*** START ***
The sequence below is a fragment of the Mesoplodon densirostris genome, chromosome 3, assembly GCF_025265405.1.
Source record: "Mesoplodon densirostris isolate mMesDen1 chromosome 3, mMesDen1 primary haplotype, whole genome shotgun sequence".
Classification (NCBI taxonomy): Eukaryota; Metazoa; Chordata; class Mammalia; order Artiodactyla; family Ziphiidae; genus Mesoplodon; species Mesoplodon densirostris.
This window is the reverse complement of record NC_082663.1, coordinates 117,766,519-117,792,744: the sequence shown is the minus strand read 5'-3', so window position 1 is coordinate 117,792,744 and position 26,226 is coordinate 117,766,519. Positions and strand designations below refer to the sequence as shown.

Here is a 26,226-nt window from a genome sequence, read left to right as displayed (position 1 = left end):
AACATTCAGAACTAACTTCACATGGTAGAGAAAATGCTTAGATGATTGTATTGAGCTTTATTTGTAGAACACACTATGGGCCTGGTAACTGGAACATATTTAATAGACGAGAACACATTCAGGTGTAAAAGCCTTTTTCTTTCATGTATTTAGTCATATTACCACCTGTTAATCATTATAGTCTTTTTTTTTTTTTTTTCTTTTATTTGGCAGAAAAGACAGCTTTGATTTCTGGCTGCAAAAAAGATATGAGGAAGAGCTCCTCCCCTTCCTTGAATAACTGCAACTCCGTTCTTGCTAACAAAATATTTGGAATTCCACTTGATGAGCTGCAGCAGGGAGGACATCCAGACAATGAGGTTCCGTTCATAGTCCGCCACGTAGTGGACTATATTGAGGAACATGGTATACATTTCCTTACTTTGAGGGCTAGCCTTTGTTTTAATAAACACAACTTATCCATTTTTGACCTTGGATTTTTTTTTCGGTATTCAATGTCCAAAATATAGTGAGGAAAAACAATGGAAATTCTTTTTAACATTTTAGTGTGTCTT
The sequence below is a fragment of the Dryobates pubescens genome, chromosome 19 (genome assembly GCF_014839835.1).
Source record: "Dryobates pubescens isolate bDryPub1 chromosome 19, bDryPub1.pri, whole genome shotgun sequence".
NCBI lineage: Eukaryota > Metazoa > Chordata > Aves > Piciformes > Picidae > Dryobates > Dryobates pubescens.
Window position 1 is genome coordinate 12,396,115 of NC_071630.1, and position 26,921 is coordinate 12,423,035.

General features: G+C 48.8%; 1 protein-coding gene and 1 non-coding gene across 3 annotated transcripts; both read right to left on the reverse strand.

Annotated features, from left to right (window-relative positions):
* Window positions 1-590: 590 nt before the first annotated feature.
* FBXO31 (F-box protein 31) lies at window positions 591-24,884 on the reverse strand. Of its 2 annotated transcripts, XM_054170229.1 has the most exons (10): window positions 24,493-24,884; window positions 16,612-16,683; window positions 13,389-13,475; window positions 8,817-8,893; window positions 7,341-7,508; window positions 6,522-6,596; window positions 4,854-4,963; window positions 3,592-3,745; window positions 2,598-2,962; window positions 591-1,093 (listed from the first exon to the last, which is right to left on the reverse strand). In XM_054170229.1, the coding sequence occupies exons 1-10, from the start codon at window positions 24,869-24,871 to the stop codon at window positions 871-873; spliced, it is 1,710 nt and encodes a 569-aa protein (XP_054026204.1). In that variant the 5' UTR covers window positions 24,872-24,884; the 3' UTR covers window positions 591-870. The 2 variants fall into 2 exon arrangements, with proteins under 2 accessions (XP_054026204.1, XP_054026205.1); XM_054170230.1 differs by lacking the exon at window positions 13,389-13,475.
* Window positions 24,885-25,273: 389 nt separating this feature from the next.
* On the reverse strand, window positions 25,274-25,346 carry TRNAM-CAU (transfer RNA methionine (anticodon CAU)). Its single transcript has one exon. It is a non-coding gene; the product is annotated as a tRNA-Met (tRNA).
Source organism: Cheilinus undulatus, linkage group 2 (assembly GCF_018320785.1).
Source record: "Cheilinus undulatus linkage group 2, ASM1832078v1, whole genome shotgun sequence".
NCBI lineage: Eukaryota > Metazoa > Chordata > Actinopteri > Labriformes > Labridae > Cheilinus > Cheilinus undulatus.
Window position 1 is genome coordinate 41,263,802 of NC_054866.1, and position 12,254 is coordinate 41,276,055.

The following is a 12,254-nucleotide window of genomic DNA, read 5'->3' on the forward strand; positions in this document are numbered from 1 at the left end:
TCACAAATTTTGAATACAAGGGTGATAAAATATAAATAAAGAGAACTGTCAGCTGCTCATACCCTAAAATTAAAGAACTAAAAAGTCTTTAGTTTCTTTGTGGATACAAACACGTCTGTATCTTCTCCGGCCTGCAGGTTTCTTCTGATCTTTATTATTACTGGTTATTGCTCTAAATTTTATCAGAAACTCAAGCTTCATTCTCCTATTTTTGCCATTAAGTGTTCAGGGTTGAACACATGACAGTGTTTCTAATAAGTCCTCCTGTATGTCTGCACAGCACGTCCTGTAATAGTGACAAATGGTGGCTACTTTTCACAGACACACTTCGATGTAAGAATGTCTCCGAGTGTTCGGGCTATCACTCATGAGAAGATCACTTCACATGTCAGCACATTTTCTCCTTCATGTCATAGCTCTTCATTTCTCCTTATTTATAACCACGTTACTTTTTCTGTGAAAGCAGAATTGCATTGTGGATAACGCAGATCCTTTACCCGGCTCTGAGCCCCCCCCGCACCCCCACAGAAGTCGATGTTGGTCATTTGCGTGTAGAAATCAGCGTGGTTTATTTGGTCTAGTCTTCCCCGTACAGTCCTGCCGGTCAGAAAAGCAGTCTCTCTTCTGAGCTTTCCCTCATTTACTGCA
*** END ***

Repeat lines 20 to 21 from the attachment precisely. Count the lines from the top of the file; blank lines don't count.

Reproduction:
Window position 1 is genome coordinate 41,263,802 of NC_054866.1, and position 12,254 is coordinate 41,276,055.

The following is a 12,254-nucleotide window of genomic DNA, read 5'->3' on the forward strand; positions in this document are numbered from 1 at the left end: